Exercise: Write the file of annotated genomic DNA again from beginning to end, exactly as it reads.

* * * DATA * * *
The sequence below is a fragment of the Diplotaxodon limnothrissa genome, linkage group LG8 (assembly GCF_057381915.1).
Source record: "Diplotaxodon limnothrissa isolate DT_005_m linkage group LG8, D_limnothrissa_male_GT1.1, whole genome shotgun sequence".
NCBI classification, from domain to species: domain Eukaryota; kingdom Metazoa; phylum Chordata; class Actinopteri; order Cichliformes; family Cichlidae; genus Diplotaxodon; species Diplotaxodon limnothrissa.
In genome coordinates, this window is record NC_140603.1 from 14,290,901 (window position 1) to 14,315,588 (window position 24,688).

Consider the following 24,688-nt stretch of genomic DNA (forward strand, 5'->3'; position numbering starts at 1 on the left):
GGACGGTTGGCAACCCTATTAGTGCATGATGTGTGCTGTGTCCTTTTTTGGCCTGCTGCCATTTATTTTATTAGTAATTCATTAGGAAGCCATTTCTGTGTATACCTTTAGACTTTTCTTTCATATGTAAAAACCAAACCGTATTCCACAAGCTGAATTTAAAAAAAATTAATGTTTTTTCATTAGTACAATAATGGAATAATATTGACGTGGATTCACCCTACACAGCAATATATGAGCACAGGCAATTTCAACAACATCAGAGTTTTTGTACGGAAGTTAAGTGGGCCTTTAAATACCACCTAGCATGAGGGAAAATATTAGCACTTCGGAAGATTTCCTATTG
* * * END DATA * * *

The sequence below is a fragment of the Diplotaxodon limnothrissa genome, linkage group LG8 (assembly GCF_057381915.1).
Source record: "Diplotaxodon limnothrissa isolate DT_005_m linkage group LG8, D_limnothrissa_male_GT1.1, whole genome shotgun sequence".
NCBI classification, from domain to species: domain Eukaryota; kingdom Metazoa; phylum Chordata; class Actinopteri; order Cichliformes; family Cichlidae; genus Diplotaxodon; species Diplotaxodon limnothrissa.
In genome coordinates, this window is record NC_140603.1 from 14,290,901 (window position 1) to 14,315,588 (window position 24,688).

Consider the following 24,688-nt stretch of genomic DNA (forward strand, 5'->3'; position numbering starts at 1 on the left):
GGACGGTTGGCAACCCTATTAGTGCATGATGTGTGCTGTGTCCTTTTTTGGCCTGCTGCCATTTATTTTATTAGTAATTCATTAGGAAGCCATTTCTGTGTATACCTTTAGACTTTTCTTTCATATGTAAAAACCAAACCGTATTCCACAAGCTGAATTTAAAAAAAATTAATGTTTTTTCATTAGTACAATAATGGAATAATATTGACGTGGATTCACCCTACACAGCAATATATGAGCACAGGCAATTTCAACAACATCAGAGTTTTTGTACGGAAGTTAAGTGGGCCTTTAAATACCACCTAGCATGAGGGAAAATATTAGCACTTCGGAAGATTTCCTATTG